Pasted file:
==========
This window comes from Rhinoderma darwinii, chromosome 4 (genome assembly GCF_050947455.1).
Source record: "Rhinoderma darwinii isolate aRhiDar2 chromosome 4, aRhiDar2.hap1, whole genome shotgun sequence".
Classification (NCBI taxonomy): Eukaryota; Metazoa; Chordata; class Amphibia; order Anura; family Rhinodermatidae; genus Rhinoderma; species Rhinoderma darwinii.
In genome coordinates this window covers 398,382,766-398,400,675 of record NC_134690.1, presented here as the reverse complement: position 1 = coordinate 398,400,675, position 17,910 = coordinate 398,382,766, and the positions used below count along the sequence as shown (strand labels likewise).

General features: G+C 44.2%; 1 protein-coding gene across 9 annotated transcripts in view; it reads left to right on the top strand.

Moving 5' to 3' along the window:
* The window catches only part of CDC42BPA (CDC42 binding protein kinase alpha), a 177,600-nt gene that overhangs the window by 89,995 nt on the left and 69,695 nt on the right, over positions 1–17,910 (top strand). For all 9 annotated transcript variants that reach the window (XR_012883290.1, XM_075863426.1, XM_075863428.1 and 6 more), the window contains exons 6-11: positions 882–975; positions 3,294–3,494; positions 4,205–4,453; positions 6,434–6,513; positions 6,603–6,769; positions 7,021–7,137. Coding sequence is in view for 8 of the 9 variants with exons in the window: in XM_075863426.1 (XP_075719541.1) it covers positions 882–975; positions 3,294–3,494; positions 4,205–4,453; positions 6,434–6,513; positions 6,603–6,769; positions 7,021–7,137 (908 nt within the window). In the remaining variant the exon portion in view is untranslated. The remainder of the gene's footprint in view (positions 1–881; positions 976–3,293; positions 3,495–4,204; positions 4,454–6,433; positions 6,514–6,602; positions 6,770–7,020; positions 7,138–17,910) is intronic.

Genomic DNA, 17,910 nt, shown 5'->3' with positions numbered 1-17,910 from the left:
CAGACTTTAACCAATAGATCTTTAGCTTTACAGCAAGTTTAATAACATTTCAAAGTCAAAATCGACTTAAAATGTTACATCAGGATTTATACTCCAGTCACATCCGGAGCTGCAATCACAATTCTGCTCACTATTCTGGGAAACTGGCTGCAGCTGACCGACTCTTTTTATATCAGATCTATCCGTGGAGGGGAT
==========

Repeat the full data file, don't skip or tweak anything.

This window comes from Rhinoderma darwinii, chromosome 4 (genome assembly GCF_050947455.1).
Source record: "Rhinoderma darwinii isolate aRhiDar2 chromosome 4, aRhiDar2.hap1, whole genome shotgun sequence".
Classification (NCBI taxonomy): Eukaryota; Metazoa; Chordata; class Amphibia; order Anura; family Rhinodermatidae; genus Rhinoderma; species Rhinoderma darwinii.
In genome coordinates this window covers 398,382,766-398,400,675 of record NC_134690.1, presented here as the reverse complement: position 1 = coordinate 398,400,675, position 17,910 = coordinate 398,382,766, and the positions used below count along the sequence as shown (strand labels likewise).

General features: G+C 44.2%; 1 protein-coding gene across 9 annotated transcripts in view; it reads left to right on the top strand.

Moving 5' to 3' along the window:
* The window catches only part of CDC42BPA (CDC42 binding protein kinase alpha), a 177,600-nt gene that overhangs the window by 89,995 nt on the left and 69,695 nt on the right, over positions 1–17,910 (top strand). For all 9 annotated transcript variants that reach the window (XR_012883290.1, XM_075863426.1, XM_075863428.1 and 6 more), the window contains exons 6-11: positions 882–975; positions 3,294–3,494; positions 4,205–4,453; positions 6,434–6,513; positions 6,603–6,769; positions 7,021–7,137. Coding sequence is in view for 8 of the 9 variants with exons in the window: in XM_075863426.1 (XP_075719541.1) it covers positions 882–975; positions 3,294–3,494; positions 4,205–4,453; positions 6,434–6,513; positions 6,603–6,769; positions 7,021–7,137 (908 nt within the window). In the remaining variant the exon portion in view is untranslated. The remainder of the gene's footprint in view (positions 1–881; positions 976–3,293; positions 3,495–4,204; positions 4,454–6,433; positions 6,514–6,602; positions 6,770–7,020; positions 7,138–17,910) is intronic.

Genomic DNA, 17,910 nt, shown 5'->3' with positions numbered 1-17,910 from the left:
CAGACTTTAACCAATAGATCTTTAGCTTTACAGCAAGTTTAATAACATTTCAAAGTCAAAATCGACTTAAAATGTTACATCAGGATTTATACTCCAGTCACATCCGGAGCTGCAATCACAATTCTGCTCACTATTCTGGGAAACTGGCTGCAGCTGACCGACTCTTTTTATATCAGATCTATCCGTGGAGGGGAT